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Bank Notes: Cash America, Bancorp, Wells Fargo, Dollar Financial

Adam R.'s picture

Posted October 25, 2013

Customers taking less than maximum pawn advance at Cash America: Cash America told investors that there is a new phenomenon taking place out in its pawn shops. More and more often, customers are turning down a

portion of the advance they are being offered on a pawn transaction. For example, if the shop bids $100 for a lawn mower, often times the customer is telling them that they only want fifty dollars. A person does that when they intend to keep their collateral.

I hear more from our store managers than I've ever heard about, when we talk about loan balances and some of the challenges that they have, how customers are not taking the full collateral value of the merchandise. So obviously, when someone comes in and we've got the update loan amount. Say $150 on a piece of jewelry, they'll -- in many instances, they won't take it. They're going to take something less than that. And we obviously let them know that their collateral can cover more than that, than the amount that they ask for, in the extent that they are going to come for it, but I'm hearing that more and more that it's all the customer really wants, they're being cautious about how much their borrowing against our collateral.

The good news, at least from a customer perspective, is that they are pulling that off. Redemption rates are now much higher, according to Cash America CEO Daniel Feehand, than they have been in the past. But more broadly, it reflects something significant about the pullback in the desire among low-income consumers to take on debt.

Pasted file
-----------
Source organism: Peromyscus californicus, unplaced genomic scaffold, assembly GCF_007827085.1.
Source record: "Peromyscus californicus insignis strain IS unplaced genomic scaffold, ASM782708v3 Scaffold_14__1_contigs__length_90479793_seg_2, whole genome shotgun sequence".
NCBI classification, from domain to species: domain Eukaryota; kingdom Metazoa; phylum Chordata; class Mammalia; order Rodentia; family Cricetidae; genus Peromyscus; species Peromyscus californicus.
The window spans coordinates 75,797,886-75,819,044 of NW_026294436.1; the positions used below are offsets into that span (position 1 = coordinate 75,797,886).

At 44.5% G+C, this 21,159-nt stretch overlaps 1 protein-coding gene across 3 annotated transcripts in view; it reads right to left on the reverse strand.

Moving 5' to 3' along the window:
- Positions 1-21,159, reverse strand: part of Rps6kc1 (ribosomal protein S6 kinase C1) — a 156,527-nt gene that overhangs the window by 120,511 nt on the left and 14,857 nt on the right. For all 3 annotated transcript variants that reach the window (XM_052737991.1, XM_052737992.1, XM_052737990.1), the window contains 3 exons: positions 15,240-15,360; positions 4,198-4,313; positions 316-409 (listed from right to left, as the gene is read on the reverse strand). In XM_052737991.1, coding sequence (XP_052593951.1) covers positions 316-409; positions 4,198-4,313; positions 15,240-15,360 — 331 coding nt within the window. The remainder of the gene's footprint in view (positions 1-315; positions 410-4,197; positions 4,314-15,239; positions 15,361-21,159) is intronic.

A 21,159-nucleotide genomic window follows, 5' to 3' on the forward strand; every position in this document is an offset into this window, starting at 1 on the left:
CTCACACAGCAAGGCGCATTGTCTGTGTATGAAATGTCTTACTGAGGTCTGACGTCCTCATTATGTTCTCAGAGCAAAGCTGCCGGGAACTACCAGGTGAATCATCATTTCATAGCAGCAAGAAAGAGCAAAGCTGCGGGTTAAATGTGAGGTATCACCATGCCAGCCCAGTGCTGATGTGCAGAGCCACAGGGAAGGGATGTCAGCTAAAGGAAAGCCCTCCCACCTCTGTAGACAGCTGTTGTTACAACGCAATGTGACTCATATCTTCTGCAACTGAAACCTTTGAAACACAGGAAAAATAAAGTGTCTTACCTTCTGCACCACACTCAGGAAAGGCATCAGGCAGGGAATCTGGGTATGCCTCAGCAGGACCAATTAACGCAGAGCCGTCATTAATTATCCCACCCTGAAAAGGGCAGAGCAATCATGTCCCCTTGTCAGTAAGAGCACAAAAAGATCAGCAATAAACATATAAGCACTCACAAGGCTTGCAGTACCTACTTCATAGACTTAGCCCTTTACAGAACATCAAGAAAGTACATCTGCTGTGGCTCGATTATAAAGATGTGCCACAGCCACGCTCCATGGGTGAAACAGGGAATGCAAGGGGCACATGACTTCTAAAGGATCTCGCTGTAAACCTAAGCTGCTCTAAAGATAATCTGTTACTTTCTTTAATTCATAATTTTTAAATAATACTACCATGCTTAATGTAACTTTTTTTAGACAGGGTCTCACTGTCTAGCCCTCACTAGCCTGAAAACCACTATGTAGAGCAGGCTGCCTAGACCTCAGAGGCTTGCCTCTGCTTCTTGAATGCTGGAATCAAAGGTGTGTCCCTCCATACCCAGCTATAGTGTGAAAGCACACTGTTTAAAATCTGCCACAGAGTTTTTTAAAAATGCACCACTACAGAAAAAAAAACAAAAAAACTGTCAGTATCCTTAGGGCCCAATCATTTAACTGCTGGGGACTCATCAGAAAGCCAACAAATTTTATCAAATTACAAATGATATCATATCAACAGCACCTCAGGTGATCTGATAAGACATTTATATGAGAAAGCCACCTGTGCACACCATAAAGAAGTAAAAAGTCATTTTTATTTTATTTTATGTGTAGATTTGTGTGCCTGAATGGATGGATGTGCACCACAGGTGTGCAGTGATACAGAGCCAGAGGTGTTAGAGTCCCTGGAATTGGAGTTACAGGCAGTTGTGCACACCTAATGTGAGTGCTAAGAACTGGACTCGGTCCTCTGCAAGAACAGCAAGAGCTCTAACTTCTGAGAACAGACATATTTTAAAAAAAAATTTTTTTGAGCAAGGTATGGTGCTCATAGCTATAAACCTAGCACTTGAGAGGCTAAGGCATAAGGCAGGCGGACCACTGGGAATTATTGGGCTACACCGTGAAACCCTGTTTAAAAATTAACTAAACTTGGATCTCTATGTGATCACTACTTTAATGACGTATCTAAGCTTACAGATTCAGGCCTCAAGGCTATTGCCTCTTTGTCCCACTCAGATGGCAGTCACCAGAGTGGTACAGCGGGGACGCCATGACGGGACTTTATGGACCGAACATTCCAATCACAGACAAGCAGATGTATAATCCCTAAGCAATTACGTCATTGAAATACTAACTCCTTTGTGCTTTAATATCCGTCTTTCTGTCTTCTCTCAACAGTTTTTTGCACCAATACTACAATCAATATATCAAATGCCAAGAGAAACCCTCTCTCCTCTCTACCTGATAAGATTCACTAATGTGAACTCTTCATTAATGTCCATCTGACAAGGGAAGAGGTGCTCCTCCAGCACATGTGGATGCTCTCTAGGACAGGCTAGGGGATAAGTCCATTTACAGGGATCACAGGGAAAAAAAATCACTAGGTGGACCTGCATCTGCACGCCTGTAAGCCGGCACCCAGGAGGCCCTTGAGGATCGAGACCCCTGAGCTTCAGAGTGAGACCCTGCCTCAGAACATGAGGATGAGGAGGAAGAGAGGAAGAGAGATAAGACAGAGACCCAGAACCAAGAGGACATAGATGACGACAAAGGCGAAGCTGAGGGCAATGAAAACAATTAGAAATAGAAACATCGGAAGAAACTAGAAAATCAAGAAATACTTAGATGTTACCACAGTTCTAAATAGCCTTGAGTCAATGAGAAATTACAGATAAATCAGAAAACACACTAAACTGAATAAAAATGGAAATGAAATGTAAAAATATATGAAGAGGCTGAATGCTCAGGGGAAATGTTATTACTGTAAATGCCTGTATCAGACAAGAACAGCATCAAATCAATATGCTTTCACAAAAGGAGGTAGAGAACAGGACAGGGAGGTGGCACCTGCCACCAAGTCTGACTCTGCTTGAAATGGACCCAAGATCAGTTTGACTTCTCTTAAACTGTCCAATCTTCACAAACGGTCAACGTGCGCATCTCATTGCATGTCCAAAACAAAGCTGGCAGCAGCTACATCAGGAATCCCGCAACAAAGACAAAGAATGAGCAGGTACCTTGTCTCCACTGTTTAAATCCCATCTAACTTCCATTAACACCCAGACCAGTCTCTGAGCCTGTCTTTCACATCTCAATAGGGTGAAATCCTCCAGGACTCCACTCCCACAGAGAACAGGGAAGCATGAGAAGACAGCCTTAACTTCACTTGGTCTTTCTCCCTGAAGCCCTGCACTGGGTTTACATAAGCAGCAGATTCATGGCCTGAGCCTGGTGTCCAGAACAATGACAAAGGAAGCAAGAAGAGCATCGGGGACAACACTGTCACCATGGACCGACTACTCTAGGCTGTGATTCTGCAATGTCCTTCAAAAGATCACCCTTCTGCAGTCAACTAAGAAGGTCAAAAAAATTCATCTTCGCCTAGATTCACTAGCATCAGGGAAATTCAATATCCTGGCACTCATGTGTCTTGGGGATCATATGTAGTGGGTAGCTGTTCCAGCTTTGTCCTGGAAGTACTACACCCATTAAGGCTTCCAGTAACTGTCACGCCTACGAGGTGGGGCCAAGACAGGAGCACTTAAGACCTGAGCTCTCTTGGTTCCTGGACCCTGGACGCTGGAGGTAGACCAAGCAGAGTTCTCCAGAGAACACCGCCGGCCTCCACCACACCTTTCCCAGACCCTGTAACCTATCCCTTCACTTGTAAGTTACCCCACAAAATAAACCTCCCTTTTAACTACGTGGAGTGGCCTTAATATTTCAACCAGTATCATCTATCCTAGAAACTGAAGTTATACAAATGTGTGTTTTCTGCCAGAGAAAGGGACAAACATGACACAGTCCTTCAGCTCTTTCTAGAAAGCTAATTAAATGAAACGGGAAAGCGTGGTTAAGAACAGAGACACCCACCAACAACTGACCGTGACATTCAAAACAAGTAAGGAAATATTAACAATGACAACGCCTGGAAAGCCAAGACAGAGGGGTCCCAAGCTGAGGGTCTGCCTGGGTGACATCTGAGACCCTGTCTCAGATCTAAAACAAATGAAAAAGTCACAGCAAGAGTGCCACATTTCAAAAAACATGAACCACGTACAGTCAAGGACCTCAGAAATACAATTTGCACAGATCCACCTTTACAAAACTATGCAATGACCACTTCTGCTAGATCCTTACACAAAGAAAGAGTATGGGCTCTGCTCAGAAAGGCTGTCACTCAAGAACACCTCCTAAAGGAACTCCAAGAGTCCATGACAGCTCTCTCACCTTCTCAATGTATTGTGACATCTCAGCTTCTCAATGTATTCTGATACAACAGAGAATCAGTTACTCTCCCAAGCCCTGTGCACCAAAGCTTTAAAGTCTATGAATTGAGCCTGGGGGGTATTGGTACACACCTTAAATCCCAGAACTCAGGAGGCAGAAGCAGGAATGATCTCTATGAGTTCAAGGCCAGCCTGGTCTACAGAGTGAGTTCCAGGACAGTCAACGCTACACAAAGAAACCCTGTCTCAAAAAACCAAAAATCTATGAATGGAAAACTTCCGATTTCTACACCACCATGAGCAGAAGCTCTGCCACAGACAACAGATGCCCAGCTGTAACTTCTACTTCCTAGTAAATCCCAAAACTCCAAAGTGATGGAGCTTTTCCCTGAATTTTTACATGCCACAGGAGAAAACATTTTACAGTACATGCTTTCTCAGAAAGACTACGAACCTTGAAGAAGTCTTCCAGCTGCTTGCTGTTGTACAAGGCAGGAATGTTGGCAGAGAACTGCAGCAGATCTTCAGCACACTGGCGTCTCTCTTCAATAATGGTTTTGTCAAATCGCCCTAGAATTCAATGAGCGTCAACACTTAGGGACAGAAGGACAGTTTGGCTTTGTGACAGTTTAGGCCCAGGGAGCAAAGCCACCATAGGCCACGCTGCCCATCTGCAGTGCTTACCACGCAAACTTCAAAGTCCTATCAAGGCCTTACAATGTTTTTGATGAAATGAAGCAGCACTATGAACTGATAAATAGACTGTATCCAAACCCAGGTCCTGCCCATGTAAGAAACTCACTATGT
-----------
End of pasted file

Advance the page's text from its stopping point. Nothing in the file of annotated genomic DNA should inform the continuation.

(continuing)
Separately, Cash America acknowledged that the CFPB is about to issue an enforcement action against the company.

Wells Fargo Makes Another Loan to Dollar Financial: Dollar Financial reported that Wells Fargo - the leading financier to high-cost consumer credit - has made a new arrangement to advance a $150 million line of credit to Dollar. The debt costs 400 basis points plus LIBOR. This means that Dollar is essentially borrowing at five percent interest.  In Missouri, a Dollar Financial subsidiary offers short-term loans at an interest rate of 443.2 percent.

Bancorp sees prepaid spending increasing rapidly: Gross Dollar Volume in spend for the quarter was $7.2 billion which represented a year-over-year increase of 23 percent.

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